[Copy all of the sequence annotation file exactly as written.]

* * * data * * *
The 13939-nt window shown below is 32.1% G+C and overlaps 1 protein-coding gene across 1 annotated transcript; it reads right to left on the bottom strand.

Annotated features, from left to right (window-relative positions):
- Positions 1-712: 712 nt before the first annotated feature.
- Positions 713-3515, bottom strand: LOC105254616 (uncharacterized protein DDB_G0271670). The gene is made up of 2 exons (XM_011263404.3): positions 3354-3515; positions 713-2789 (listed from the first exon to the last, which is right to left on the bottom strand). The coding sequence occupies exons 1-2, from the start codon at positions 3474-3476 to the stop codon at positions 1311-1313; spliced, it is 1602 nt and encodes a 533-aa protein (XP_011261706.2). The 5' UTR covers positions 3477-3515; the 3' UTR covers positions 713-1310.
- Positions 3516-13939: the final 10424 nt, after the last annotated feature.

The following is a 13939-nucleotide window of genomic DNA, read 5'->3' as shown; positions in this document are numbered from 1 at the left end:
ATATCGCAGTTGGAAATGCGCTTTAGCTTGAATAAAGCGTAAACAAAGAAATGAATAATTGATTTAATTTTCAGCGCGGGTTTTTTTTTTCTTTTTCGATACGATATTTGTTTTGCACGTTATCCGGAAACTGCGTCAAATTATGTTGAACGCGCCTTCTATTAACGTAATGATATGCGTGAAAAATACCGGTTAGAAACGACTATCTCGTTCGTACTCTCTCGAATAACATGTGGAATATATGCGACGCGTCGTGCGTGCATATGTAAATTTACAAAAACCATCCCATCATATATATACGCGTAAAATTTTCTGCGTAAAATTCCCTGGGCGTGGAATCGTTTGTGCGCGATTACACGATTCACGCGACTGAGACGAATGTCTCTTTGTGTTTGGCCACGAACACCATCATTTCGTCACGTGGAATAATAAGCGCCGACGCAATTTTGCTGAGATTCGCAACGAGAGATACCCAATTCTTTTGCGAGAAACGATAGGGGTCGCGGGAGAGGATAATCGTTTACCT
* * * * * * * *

The 13939-nt window shown below is 32.1% G+C and overlaps 1 protein-coding gene across 1 annotated transcript; it reads right to left on the bottom strand.

Annotated features, from left to right (window-relative positions):
- Positions 1-712: 712 nt before the first annotated feature.
- Positions 713-3515, bottom strand: LOC105254616 (uncharacterized protein DDB_G0271670). The gene is made up of 2 exons (XM_011263404.3): positions 3354-3515; positions 713-2789 (listed from the first exon to the last, which is right to left on the bottom strand). The coding sequence occupies exons 1-2, from the start codon at positions 3474-3476 to the stop codon at positions 1311-1313; spliced, it is 1602 nt and encodes a 533-aa protein (XP_011261706.2). The 5' UTR covers positions 3477-3515; the 3' UTR covers positions 713-1310.
- Positions 3516-13939: the final 10424 nt, after the last annotated feature.

The following is a 13939-nucleotide window of genomic DNA, read 5'->3' as shown; positions in this document are numbered from 1 at the left end:
ATATCGCAGTTGGAAATGCGCTTTAGCTTGAATAAAGCGTAAACAAAGAAATGAATAATTGATTTAATTTTCAGCGCGGGTTTTTTTTTTCTTTTTCGATACGATATTTGTTTTGCACGTTATCCGGAAACTGCGTCAAATTATGTTGAACGCGCCTTCTATTAACGTAATGATATGCGTGAAAAATACCGGTTAGAAACGACTATCTCGTTCGTACTCTCTCGAATAACATGTGGAATATATGCGACGCGTCGTGCGTGCATATGTAAATTTACAAAAACCATCCCATCATATATATACGCGTAAAATTTTCTGCGTAAAATTCCCTGGGCGTGGAATCGTTTGTGCGCGATTACACGATTCACGCGACTGAGACGAATGTCTCTTTGTGTTTGGCCACGAACACCATCATTTCGTCACGTGGAATAATAAGCGCCGACGCAATTTTGCTGAGATTCGCAACGAGAGATACCCAATTCTTTTGCGAGAAACGATAGGGGTCGCGGGAGAGGATAATCGTTTACCT